August 31, 2010
As the president talks about ending the War in Iraq, a former soldier is speaking out about his role in the war. One Wichita man, who served in Iraq also appeared in a controversial video that went viral.
The video captures an attack that happened more than three years ago. A website leaked it in April. It documents American soldiers shooting down a group of people, mistaking their camera gear for weapons. Then, the soldiers fire at a van that stopped to collect the bodies.
After ground troops moved in, they found there were two children in the van. Now, the man who discovered those children is speaking out.
"My whole outlook on the war changed that day," said former U.S. Army Specialist Ethan McCord.
You can hear Ethan McCord's voice in the video as he pulled the children from the van. Now, McCord lives in Wichita but travels the country speaking out about his experience.
"It was heart wrenching," said McCord.
But not everyone involved felt the same way. You can hear one person in the video say, "Well it's their fault for bringing their kids into battle."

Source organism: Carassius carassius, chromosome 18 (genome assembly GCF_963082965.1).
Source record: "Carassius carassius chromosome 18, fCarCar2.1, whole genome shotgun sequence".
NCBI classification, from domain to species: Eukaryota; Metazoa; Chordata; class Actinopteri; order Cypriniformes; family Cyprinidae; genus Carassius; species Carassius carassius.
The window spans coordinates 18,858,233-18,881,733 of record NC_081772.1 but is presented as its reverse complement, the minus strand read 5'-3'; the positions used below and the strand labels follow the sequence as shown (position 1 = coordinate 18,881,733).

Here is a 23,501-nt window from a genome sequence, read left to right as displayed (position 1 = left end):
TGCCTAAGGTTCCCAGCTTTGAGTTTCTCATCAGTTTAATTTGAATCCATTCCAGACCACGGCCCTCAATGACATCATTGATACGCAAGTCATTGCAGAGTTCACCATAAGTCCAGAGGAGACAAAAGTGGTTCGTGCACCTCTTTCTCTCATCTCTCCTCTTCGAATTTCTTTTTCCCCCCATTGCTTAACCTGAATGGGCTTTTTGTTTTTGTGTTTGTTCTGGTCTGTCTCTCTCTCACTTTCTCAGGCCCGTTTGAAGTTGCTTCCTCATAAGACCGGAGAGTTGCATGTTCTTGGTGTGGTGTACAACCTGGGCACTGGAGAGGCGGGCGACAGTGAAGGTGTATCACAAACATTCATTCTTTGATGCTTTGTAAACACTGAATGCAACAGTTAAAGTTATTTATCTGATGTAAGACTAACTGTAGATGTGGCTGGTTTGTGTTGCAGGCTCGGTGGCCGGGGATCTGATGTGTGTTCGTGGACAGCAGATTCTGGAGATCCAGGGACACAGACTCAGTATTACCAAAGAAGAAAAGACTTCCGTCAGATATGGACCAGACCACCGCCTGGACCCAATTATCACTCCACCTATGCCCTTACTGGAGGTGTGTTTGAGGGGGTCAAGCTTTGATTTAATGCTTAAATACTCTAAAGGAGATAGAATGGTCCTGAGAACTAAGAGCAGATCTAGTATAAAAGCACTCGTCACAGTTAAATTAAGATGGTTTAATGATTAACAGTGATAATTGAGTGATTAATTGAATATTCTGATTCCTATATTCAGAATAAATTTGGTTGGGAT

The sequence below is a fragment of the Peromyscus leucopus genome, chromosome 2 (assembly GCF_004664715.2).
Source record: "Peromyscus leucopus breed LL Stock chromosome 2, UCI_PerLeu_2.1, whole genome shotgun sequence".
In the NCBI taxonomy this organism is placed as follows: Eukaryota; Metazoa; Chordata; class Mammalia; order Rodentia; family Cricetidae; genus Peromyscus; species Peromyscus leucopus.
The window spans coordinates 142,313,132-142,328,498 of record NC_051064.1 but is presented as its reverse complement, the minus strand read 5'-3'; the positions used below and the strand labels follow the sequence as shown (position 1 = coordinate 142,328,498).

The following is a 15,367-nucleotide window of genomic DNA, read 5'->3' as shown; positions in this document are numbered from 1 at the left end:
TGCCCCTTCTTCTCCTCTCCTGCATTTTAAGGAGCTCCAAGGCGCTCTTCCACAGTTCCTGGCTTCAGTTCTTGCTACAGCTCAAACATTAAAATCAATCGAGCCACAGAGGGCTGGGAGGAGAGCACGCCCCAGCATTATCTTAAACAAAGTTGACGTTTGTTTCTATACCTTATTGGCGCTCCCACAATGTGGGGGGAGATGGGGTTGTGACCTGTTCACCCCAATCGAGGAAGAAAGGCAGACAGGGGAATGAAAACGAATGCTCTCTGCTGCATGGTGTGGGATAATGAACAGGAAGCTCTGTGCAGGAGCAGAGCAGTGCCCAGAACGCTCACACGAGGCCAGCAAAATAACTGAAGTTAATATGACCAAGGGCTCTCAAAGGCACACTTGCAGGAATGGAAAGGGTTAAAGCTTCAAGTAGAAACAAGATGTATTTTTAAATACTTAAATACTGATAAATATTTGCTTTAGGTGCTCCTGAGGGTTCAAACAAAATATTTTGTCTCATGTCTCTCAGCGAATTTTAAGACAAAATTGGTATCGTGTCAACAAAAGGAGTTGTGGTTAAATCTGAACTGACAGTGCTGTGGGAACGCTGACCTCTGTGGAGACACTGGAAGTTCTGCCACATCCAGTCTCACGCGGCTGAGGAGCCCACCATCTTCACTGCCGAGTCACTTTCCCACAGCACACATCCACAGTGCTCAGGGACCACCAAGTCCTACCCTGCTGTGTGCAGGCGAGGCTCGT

This mindset is the reason McCord is calling for change.
"It's really easy to blame soldiers for this action. But I think the blame needs to be more on the system, the system that trains these soldiers to act this way," said McCord.
The White House responded after the website WikiLeaks.org released the video. The statement said the Vice President spoke with Iraqi leaders and "conveyed sympathy and condolences for the victims of recent attacks." He also "stated his conviction that, notwithstanding these attempts at intimidation, the Iraqi's will not be deterred from moving forward."
"That's why I'm speaking out, is to let people know the atrocities of war," said McCord.
Because while the video is unique to the public, McCord says the scenario is not unique to the war.
"I see images of stuff like that every night," said McCord.
A news photographer and his driver died in the attack. The two children were seriously wounded but reportedly did survive. It's estimated more than seven million people have viewed the video documenting the incident.